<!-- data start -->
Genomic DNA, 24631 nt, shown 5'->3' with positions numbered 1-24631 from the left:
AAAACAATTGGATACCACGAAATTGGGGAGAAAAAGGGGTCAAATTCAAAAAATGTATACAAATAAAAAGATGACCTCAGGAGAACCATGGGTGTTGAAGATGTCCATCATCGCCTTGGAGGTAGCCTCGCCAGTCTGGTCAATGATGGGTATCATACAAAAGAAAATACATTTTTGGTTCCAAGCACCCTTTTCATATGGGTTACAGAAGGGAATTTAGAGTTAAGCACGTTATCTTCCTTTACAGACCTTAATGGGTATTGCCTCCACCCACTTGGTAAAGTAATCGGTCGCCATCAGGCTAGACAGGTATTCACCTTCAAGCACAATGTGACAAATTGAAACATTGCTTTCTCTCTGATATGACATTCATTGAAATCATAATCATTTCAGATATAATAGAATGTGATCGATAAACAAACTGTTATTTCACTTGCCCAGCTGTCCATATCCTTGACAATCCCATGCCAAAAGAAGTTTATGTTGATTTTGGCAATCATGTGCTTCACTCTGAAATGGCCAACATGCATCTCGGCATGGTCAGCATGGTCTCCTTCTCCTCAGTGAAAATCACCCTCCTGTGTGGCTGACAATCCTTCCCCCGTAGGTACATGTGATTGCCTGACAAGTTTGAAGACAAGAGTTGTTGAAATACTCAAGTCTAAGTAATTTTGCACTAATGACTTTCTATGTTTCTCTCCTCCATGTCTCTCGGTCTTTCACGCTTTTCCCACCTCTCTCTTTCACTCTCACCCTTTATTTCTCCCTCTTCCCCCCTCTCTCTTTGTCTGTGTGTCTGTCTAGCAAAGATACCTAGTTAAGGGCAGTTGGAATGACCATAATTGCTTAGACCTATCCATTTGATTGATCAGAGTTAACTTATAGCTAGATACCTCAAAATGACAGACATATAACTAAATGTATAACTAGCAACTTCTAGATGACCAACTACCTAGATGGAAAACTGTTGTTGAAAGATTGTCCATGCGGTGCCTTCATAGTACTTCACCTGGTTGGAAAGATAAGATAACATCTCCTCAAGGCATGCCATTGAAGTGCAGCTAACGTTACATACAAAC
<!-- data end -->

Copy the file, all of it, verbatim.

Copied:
Genomic DNA, 24631 nt, shown 5'->3' with positions numbered 1-24631 from the left:
AAAACAATTGGATACCACGAAATTGGGGAGAAAAAGGGGTCAAATTCAAAAAATGTATACAAATAAAAAGATGACCTCAGGAGAACCATGGGTGTTGAAGATGTCCATCATCGCCTTGGAGGTAGCCTCGCCAGTCTGGTCAATGATGGGTATCATACAAAAGAAAATACATTTTTGGTTCCAAGCACCCTTTTCATATGGGTTACAGAAGGGAATTTAGAGTTAAGCACGTTATCTTCCTTTACAGACCTTAATGGGTATTGCCTCCACCCACTTGGTAAAGTAATCGGTCGCCATCAGGCTAGACAGGTATTCACCTTCAAGCACAATGTGACAAATTGAAACATTGCTTTCTCTCTGATATGACATTCATTGAAATCATAATCATTTCAGATATAATAGAATGTGATCGATAAACAAACTGTTATTTCACTTGCCCAGCTGTCCATATCCTTGACAATCCCATGCCAAAAGAAGTTTATGTTGATTTTGGCAATCATGTGCTTCACTCTGAAATGGCCAACATGCATCTCGGCATGGTCAGCATGGTCTCCTTCTCCTCAGTGAAAATCACCCTCCTGTGTGGCTGACAATCCTTCCCCCGTAGGTACATGTGATTGCCTGACAAGTTTGAAGACAAGAGTTGTTGAAATACTCAAGTCTAAGTAATTTTGCACTAATGACTTTCTATGTTTCTCTCCTCCATGTCTCTCGGTCTTTCACGCTTTTCCCACCTCTCTCTTTCACTCTCACCCTTTATTTCTCCCTCTTCCCCCCTCTCTCTTTGTCTGTGTGTCTGTCTAGCAAAGATACCTAGTTAAGGGCAGTTGGAATGACCATAATTGCTTAGACCTATCCATTTGATTGATCAGAGTTAACTTATAGCTAGATACCTCAAAATGACAGACATATAACTAAATGTATAACTAGCAACTTCTAGATGACCAACTACCTAGATGGAAAACTGTTGTTGAAAGATTGTCCATGCGGTGCCTTCATAGTACTTCACCTGGTTGGAAAGATAAGATAACATCTCCTCAAGGCATGCCATTGAAGTGCAGCTAACGTTACATACAAAC